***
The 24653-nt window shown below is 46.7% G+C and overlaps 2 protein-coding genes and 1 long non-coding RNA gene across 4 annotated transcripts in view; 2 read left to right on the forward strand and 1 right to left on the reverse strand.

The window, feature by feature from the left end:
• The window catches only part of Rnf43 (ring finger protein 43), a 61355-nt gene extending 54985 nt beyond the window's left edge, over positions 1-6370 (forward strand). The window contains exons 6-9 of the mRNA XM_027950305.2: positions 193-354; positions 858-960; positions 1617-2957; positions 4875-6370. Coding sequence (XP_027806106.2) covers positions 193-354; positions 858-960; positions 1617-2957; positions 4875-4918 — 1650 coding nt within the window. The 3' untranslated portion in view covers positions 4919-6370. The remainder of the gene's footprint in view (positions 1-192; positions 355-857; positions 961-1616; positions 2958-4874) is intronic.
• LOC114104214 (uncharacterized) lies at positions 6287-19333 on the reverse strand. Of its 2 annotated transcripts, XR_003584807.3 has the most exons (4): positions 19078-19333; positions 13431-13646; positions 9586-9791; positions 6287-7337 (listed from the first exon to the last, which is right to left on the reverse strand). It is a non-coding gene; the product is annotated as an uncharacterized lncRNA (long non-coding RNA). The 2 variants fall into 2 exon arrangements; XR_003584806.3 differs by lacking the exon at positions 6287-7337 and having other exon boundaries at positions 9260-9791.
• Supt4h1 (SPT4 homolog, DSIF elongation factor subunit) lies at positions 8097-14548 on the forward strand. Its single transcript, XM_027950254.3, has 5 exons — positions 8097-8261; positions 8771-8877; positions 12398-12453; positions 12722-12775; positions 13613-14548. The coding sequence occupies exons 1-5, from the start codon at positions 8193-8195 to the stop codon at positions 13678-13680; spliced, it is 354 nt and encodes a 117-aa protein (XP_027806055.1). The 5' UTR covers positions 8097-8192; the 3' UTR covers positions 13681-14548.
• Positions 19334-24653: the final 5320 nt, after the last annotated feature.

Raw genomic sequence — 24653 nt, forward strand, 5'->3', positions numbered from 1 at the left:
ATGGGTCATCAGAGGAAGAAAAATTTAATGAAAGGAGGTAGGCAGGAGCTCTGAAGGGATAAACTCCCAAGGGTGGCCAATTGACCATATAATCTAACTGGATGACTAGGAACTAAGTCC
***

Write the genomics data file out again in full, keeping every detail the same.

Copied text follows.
The 24653-nt window shown below is 46.7% G+C and overlaps 2 protein-coding genes and 1 long non-coding RNA gene across 4 annotated transcripts in view; 2 read left to right on the forward strand and 1 right to left on the reverse strand.

The window, feature by feature from the left end:
• The window catches only part of Rnf43 (ring finger protein 43), a 61355-nt gene extending 54985 nt beyond the window's left edge, over positions 1-6370 (forward strand). The window contains exons 6-9 of the mRNA XM_027950305.2: positions 193-354; positions 858-960; positions 1617-2957; positions 4875-6370. Coding sequence (XP_027806106.2) covers positions 193-354; positions 858-960; positions 1617-2957; positions 4875-4918 — 1650 coding nt within the window. The 3' untranslated portion in view covers positions 4919-6370. The remainder of the gene's footprint in view (positions 1-192; positions 355-857; positions 961-1616; positions 2958-4874) is intronic.
• LOC114104214 (uncharacterized) lies at positions 6287-19333 on the reverse strand. Of its 2 annotated transcripts, XR_003584807.3 has the most exons (4): positions 19078-19333; positions 13431-13646; positions 9586-9791; positions 6287-7337 (listed from the first exon to the last, which is right to left on the reverse strand). It is a non-coding gene; the product is annotated as an uncharacterized lncRNA (long non-coding RNA). The 2 variants fall into 2 exon arrangements; XR_003584806.3 differs by lacking the exon at positions 6287-7337 and having other exon boundaries at positions 9260-9791.
• Supt4h1 (SPT4 homolog, DSIF elongation factor subunit) lies at positions 8097-14548 on the forward strand. Its single transcript, XM_027950254.3, has 5 exons — positions 8097-8261; positions 8771-8877; positions 12398-12453; positions 12722-12775; positions 13613-14548. The coding sequence occupies exons 1-5, from the start codon at positions 8193-8195 to the stop codon at positions 13678-13680; spliced, it is 354 nt and encodes a 117-aa protein (XP_027806055.1). The 5' UTR covers positions 8097-8192; the 3' UTR covers positions 13681-14548.
• Positions 19334-24653: the final 5320 nt, after the last annotated feature.

Raw genomic sequence — 24653 nt, forward strand, 5'->3', positions numbered from 1 at the left:
ATGGGTCATCAGAGGAAGAAAAATTTAATGAAAGGAGGTAGGCAGGAGCTCTGAAGGGATAAACTCCCAAGGGTGGCCAATTGACCATATAATCTAACTGGATGACTAGGAACTAAGTCC